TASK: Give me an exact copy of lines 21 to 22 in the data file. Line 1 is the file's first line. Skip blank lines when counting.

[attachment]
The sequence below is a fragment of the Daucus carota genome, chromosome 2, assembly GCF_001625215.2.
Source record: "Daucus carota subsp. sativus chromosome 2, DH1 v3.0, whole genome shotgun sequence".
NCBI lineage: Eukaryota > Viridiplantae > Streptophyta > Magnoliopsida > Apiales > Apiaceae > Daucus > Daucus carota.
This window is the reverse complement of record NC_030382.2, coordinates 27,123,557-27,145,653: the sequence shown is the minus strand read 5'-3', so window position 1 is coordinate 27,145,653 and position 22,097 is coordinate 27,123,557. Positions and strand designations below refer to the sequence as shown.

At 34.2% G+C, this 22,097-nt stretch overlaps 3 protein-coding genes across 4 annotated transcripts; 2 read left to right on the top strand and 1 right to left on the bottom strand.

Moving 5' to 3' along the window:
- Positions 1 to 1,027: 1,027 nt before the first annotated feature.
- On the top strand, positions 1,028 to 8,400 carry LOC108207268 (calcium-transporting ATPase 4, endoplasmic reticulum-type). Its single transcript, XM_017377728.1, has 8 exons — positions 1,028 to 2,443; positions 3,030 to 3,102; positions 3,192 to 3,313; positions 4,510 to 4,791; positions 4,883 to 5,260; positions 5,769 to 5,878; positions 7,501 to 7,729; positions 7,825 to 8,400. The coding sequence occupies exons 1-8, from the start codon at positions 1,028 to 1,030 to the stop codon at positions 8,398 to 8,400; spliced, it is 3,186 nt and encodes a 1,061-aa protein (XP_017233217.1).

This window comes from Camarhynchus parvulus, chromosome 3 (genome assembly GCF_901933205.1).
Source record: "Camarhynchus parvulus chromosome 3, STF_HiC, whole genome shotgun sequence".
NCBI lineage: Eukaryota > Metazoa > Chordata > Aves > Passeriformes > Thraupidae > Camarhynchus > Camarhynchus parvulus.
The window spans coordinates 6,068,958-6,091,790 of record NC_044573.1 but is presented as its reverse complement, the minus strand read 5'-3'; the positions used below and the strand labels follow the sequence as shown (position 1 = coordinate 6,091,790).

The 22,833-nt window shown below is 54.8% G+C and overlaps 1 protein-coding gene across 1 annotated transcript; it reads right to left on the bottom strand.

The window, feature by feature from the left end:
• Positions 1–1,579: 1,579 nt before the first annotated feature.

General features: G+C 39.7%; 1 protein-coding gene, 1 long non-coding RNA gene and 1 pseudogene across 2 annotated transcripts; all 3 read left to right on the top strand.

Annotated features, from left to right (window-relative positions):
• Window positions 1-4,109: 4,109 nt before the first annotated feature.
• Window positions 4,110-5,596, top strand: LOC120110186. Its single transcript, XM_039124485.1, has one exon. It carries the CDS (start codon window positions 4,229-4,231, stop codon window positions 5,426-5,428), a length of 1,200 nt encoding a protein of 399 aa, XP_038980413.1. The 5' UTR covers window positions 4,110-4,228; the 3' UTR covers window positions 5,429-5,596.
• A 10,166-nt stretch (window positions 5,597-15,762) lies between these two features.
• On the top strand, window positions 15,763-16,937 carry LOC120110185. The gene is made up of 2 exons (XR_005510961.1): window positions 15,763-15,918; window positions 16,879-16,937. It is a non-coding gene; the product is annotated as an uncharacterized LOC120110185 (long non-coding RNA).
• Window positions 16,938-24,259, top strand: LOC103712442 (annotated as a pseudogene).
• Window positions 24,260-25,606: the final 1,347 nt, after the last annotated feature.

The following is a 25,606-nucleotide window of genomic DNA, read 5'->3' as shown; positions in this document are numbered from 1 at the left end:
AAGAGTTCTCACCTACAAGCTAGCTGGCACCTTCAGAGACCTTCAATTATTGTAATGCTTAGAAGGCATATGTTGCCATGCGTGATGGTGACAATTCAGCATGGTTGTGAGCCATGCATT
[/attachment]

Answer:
• On the top strand, window positions 15,763-16,937 carry LOC120110185. The gene is made up of 2 exons (XR_005510961.1): window positions 15,763-15,918; window positions 16,879-16,937. It is a non-coding gene; the product is annotated as an uncharacterized LOC120110185 (long non-coding RNA).
• Window positions 16,938-24,259, top strand: LOC103712442 (annotated as a pseudogene).